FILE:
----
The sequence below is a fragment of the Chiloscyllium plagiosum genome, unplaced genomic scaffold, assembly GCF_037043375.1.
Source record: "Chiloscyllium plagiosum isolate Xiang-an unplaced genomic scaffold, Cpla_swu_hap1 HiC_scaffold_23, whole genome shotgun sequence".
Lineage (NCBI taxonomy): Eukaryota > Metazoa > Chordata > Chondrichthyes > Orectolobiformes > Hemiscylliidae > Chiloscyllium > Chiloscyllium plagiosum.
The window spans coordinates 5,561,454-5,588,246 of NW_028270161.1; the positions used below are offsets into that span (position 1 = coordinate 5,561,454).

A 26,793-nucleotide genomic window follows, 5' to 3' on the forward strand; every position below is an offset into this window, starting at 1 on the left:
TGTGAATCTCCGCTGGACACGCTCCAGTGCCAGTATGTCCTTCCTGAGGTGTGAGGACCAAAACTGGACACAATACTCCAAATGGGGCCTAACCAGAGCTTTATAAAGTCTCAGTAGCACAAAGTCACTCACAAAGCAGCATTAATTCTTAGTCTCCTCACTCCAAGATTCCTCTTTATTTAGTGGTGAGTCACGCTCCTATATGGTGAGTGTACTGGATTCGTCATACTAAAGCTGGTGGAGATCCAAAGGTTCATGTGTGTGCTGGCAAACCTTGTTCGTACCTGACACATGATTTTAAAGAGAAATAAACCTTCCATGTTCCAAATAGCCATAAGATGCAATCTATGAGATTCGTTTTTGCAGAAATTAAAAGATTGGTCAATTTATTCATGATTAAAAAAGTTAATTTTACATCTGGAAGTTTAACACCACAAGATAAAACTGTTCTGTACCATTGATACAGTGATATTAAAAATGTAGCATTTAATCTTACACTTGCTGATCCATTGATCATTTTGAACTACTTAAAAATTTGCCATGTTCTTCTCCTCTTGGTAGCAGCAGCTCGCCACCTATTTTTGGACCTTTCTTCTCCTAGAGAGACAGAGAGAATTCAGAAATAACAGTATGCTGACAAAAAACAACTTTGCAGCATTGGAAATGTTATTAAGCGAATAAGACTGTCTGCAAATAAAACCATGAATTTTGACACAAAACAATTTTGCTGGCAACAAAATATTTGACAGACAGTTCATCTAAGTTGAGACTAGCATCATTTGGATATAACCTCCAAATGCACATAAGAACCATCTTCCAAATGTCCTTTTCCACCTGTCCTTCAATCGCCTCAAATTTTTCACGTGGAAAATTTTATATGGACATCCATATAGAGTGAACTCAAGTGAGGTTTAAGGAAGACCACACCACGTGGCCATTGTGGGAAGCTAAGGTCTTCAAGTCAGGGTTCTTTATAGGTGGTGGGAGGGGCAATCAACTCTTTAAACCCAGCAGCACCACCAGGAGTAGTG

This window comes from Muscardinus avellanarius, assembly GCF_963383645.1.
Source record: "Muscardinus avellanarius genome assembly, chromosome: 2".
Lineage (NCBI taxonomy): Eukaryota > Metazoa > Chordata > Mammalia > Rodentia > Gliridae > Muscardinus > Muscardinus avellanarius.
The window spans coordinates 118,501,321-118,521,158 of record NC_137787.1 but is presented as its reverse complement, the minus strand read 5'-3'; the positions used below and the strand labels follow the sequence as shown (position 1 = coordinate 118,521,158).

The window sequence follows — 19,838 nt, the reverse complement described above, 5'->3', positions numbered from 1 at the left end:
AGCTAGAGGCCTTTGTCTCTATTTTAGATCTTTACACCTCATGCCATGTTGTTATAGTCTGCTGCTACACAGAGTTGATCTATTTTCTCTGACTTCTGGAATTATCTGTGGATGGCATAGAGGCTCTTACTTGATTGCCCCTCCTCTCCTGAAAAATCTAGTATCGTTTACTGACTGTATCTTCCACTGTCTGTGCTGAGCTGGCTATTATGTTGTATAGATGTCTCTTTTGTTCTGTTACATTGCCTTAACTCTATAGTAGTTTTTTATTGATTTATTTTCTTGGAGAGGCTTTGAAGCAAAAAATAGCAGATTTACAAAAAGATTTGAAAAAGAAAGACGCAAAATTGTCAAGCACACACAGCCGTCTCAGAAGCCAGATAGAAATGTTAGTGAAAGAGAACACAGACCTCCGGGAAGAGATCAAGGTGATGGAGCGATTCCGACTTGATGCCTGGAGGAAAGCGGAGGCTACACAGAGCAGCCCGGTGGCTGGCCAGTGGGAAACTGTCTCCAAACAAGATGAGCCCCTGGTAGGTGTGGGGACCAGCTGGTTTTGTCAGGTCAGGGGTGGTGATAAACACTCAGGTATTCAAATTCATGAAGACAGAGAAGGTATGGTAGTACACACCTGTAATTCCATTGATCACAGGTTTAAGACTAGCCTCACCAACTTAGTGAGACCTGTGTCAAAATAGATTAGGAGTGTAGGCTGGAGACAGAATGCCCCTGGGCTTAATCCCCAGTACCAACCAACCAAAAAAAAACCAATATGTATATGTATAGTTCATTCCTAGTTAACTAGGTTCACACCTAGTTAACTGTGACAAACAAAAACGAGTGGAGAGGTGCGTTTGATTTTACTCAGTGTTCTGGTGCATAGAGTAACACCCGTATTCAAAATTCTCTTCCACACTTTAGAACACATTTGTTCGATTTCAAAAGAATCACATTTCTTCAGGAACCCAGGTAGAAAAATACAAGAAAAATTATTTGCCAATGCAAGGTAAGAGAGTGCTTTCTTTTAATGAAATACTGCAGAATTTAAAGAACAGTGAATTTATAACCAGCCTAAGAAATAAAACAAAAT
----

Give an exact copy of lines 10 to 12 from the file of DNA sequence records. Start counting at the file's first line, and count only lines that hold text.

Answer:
The window spans coordinates 118,501,321-118,521,158 of record NC_137787.1 but is presented as its reverse complement, the minus strand read 5'-3'; the positions used below and the strand labels follow the sequence as shown (position 1 = coordinate 118,521,158).

The window sequence follows — 19,838 nt, the reverse complement described above, 5'->3', positions numbered from 1 at the left end:
AGCTAGAGGCCTTTGTCTCTATTTTAGATCTTTACACCTCATGCCATGTTGTTATAGTCTGCTGCTACACAGAGTTGATCTATTTTCTCTGACTTCTGGAATTATCTGTGGATGGCATAGAGGCTCTTACTTGATTGCCCCTCCTCTCCTGAAAAATCTAGTATCGTTTACTGACTGTATCTTCCACTGTCTGTGCTGAGCTGGCTATTATGTTGTATAGATGTCTCTTTTGTTCTGTTACATTGCCTTAACTCTATAGTAGTTTTTTATTGATTTATTTTCTTGGAGAGGCTTTGAAGCAAAAAATAGCAGATTTACAAAAAGATTTGAAAAAGAAAGACGCAAAATTGTCAAGCACACACAGCCGTCTCAGAAGCCAGATAGAAATGTTAGTGAAAGAGAACACAGACCTCCGGGAAGAGATCAAGGTGATGGAGCGATTCCGACTTGATGCCTGGAGGAAAGCGGAGGCTACACAGAGCAGCCCGGTGGCTGGCCAGTGGGAAACTGTCTCCAAACAAGATGAGCCCCTGGTAGGTGTGGGGACCAGCTGGTTTTGTCAGGTCAGGGGTGGTGATAAACACTCAGGTATTCAAATTCATGAAGACAGAGAAGGTATGGTAGTACACACCTGTAATTCCATTGATCACAGGTTTAAGACTAGCCTCACCAACTTAGTGAGACCTGTGTCAAAATAGATTAGGAGTGTAGGCTGGAGACAGAATGCCCCTGGGCTTAATCCCCAGTACCAACCAACCAAAAAAAAACCAATATGTATATGTATAGTTCATTCCTAGTTAACTAGGTTCACACCTAGTTAACTGTGACAAACAAAAACGAGTGGAGAGGTGCGTTTGATTTTACTCAGTGTTCTGGTGCATAGAGTAACACCCGTATTCAAAATTCTCTTCCACACTTTAGAACACATTTGTTCGATTTCAAAAGAATCACATTTCTTCAGGAACCCAGGTAGAAAAATACAAGAAAAATTATTTGCCAATGCAAGGTAAGAGAGTGCTTTCTTTTAATGAAATACTGCAGAATTTAAAGAACAGTGAATTTATAACCAGCCTAAGAAATAAAACAAAAT